What Not To Do when Investigating a Memory Leak

One of the main issue we identified from yesterday exploratory session was an important memory leak problem. 

We are on a greenfield project and we already knew the possible cause of it 🙂

We implemented long-running operations as described in the Microsoft REST API guideline and we were aware that we didn't implement a retention policy for our API. Put it simply, we were indefinitely holding the results in memory for the entire duration of our application.

I started to spike a quick solution to it and with my surprise, the change didn't make much of a difference.

I violated the first rule of performance improvement: measure first!

The importance of measuring

In this blog post I shared more about the importance of defining performance goals and measuring before even starting to attempt a fix.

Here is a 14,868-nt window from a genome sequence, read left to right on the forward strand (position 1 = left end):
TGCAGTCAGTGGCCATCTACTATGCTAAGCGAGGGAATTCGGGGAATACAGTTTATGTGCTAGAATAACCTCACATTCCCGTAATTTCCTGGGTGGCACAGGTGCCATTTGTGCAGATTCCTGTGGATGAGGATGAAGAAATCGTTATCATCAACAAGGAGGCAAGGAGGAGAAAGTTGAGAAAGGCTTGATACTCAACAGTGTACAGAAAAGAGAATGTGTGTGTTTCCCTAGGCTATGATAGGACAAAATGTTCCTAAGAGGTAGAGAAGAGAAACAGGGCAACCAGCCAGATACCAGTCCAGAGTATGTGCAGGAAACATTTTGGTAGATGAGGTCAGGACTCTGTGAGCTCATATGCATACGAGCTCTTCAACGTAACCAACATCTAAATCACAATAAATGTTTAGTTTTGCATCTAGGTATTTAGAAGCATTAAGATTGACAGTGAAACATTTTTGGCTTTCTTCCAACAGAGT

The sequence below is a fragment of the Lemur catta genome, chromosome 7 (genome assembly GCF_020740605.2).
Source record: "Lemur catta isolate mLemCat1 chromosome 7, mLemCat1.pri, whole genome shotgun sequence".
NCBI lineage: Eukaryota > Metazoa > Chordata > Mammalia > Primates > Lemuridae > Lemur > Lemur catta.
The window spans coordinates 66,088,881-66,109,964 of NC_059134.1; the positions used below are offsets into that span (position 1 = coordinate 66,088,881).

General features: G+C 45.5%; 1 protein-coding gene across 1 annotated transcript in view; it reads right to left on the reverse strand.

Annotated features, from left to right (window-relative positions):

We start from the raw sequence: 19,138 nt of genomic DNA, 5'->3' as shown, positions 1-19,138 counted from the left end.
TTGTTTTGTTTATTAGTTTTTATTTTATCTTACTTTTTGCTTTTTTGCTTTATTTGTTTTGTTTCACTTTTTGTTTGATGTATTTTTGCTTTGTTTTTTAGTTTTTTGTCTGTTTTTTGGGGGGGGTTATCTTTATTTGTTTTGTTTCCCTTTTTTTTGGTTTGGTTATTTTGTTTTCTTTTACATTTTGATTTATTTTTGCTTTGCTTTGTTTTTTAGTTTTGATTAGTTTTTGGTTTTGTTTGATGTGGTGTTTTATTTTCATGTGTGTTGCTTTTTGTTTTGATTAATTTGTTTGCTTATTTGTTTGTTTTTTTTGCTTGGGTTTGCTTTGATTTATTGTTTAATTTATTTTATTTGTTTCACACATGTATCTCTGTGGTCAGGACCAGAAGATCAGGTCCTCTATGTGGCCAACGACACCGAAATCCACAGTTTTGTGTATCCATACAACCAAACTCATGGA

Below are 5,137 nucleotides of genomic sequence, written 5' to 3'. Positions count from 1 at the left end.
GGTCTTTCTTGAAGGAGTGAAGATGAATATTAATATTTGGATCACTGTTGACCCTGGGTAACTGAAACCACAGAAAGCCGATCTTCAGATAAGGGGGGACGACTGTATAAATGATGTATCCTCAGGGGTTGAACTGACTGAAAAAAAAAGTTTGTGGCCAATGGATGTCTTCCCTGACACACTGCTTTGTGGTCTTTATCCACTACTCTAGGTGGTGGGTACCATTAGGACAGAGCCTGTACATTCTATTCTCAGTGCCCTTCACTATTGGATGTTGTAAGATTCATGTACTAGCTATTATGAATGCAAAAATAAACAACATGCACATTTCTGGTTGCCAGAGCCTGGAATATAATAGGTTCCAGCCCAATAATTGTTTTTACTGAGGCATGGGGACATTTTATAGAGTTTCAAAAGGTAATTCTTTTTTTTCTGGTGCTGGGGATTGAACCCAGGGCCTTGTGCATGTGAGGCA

So, it was the time to use ANTS Memory Profiler and ANTS Performance Profiler to find the root cause of our problems.

With the memory profiler, I identified that the majority of the memory was held inside MsBuild assemblies and with the performance profiler I identified the hot method causing the memory leak. The bottleneck was a method that was loading a MsBuild Project in memory and it was called a lot of times. We basically hit this issue on the msbuild repository.

My solution was building a cache of projects and correctly unloading projects when needed.

THAT was a massive 20X improvement in memory consuption and I am still working on it.

What's the lesson?

Never make assumptions when it comes to performance improvements and finding memory leaks. Use tools that can measure performance and can help to identify the real issue and avoid wasting time in optimizing a less significant part of the code.

Do you have an interesting experience to share on performance improvement?

Leave a comment below. 

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